“Manalo has also been involved in the tricky relationship between China and the Philippines over the South China Sea/West Philippine Sea dispute, and needs no learning curve ‘nine-dash’ claim of almost the whole of South China Sea”
That inaugural address, delivered almost as if he had memorized it, was well-crafted. Even as it stressed his over-arching message of unity, President Marcos Jr. recognized the major problems besetting the country in these turbulent times, and promised that “he can do it.”
More details of his plans for the country will be fleshed out in the forthcoming State of the Nation address, as he stated.
That is just around the corner — July 25 to be exact, when he addresses the two houses of Congress in joint session assembled at the Batasang Pambansa hall the construction of which his mother Imelda supervised.
The tone has been set. Unity, hard work, sacrifice. And, hopefully, a better future, forgetting bitter political divisiveness and moving forward.
• • •
First off, the morning after the official ceremonies, the President appointed a seasoned career diplomat, Ambassador Enrique Manalo, academically trained as an economist, to head the premier position of Secretary of Foreign Affairs.
That was a most welcome appointment after weeks of speculation, considering how pivotal the department is especially in the light of external developments the world over which will impact, like it or not, on our country.
A diplomat’s diplomat who has much experience in trade negotiations is what we need at a time when we should be promoting the country as a Philippines Incorporated, trying to attract FDI’s in tandem with our trade and industry department under Sec. Fred Pascual.
Manalo has also been involved in the tricky relationship between China and the Philippines over the South China Sea/West Philippine Sea dispute, and needs no learning curve, having been acting secretary during the hiatus between the late Perfecto Yasay and the appointment of Alan Peter Cayetano in 2017.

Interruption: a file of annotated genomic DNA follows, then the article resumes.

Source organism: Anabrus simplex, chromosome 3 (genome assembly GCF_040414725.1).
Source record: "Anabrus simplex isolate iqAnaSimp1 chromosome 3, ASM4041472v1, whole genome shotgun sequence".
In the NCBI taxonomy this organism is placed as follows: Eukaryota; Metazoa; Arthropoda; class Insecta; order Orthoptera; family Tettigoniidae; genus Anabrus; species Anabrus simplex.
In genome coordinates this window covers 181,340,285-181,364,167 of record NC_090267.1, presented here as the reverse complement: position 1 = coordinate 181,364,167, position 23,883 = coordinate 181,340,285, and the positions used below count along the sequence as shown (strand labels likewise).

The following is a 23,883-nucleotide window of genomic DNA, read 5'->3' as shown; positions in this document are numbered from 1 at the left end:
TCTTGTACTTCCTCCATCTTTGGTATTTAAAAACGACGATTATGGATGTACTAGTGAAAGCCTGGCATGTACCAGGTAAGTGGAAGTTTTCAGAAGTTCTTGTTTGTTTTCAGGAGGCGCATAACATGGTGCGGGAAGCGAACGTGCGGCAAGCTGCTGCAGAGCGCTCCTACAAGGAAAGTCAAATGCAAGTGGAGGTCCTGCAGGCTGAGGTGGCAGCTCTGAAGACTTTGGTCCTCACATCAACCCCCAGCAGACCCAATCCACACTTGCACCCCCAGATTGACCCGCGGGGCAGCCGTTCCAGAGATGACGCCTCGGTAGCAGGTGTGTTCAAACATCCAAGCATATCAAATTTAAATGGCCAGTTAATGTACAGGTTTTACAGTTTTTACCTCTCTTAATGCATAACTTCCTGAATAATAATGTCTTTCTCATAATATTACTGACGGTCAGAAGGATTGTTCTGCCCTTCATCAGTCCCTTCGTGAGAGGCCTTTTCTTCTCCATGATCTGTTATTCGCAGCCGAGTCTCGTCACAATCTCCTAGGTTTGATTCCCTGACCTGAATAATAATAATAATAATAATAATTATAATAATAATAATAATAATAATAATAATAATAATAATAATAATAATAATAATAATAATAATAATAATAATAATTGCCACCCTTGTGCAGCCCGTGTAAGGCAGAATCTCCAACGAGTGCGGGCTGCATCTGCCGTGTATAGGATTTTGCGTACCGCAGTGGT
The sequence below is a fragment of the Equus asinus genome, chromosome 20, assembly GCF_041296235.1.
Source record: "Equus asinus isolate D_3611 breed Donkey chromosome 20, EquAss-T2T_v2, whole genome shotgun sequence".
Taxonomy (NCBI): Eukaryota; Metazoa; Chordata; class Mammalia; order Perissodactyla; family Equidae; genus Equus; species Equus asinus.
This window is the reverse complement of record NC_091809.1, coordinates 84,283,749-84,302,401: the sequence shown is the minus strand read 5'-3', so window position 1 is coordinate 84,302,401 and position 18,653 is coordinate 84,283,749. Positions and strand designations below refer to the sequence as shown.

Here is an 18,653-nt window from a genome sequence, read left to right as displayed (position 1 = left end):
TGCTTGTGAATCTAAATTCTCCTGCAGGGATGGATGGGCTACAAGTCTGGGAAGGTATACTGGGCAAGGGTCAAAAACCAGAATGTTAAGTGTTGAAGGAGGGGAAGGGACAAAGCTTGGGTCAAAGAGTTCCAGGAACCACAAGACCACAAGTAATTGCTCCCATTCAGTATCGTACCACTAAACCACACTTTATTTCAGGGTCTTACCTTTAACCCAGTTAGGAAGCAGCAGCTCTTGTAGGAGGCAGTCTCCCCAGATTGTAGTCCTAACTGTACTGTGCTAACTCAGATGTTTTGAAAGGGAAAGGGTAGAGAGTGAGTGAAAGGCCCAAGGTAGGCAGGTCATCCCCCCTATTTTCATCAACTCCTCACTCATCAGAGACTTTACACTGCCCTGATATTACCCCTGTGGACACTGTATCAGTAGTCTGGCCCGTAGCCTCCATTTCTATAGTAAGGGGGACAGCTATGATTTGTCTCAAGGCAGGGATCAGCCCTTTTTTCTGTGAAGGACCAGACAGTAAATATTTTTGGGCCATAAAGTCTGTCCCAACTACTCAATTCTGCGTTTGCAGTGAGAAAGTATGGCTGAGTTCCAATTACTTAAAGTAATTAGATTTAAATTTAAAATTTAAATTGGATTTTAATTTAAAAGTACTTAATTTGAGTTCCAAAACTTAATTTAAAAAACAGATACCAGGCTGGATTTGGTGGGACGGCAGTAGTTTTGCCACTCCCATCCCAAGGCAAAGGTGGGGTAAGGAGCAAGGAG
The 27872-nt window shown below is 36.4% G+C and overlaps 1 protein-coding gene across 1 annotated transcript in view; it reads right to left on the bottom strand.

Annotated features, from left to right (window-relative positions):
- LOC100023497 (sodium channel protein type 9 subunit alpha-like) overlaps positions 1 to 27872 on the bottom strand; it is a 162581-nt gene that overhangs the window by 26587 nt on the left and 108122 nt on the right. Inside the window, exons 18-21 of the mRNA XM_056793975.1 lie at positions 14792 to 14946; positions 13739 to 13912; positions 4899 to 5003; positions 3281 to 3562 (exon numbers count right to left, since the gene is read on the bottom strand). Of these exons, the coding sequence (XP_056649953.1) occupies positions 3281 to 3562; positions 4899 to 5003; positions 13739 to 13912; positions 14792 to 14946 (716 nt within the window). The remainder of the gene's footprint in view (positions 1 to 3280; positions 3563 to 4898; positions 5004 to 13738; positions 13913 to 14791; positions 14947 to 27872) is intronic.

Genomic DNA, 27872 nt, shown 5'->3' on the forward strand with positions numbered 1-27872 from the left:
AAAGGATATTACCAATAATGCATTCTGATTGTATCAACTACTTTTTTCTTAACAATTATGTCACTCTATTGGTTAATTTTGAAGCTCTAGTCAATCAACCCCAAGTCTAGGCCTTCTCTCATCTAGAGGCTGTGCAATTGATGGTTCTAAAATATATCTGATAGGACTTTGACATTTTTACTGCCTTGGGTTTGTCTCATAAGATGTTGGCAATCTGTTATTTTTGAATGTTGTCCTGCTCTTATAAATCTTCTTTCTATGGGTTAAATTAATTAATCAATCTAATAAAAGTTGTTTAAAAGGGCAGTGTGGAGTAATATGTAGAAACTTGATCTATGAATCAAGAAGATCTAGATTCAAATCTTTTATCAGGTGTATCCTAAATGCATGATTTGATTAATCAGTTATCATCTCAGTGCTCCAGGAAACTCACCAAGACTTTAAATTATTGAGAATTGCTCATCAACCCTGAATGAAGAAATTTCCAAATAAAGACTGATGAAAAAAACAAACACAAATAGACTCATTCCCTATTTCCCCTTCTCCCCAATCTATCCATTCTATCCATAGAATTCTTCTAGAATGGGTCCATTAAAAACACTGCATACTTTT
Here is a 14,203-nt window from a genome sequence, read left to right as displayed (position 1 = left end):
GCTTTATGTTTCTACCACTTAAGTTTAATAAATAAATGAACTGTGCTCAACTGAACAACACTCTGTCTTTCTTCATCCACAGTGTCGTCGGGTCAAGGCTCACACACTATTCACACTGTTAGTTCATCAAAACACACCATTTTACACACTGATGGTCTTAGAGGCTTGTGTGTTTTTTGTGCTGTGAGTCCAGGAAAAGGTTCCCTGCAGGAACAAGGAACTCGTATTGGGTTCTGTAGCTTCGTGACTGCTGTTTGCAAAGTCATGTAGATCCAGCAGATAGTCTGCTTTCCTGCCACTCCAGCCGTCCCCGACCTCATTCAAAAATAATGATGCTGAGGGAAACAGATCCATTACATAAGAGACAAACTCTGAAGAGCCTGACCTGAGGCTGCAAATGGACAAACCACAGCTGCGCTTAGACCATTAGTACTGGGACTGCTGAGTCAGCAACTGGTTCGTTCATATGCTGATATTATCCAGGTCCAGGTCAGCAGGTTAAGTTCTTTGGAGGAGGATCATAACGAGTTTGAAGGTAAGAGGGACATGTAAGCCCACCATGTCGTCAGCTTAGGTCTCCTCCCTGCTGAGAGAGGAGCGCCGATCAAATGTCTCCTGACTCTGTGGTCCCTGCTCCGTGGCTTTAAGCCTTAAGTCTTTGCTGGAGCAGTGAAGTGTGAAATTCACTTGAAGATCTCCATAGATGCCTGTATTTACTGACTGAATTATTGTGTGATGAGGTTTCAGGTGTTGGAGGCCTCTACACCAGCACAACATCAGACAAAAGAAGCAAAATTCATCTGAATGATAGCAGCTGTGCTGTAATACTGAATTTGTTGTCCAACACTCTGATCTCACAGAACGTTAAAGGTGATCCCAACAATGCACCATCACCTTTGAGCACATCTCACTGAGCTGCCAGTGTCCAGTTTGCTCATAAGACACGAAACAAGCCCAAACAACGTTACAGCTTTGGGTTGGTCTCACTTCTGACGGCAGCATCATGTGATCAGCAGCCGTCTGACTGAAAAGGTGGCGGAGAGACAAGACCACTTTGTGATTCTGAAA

• • •
Malacañang also issued a directive on Day One, Memorandum Circular 1, ordering all co-terminous appointees of the preceding administration to vacate their posts effective immediately, and turn their offices, records and important documents to their next-in-line career officials.
Absent this pronouncement, signed by Executive Secretary Vic Rodriguez, some “political” appointees might stay in their respective offices while awaiting their replacement, on fear or excuse of being charged with abandonment of service. And start covering their tracks, or still pursue midnight deals.
While this order should be standard practice, what I found quite interesting, and hopefully a portent of things to come, is the directive that declared vacant the positions of “all presidential appointees occupying positions in excess of the authorized staffing pattern.”
In our article in this space last June 23, titled “A most challenging role” where we discussed the president himself taking over the problematic Department of Agriculture, we recalled that the DA used to have only four plantilla undersecretary positions, which has since ballooned to 11 undersecretaries and nine Asecs.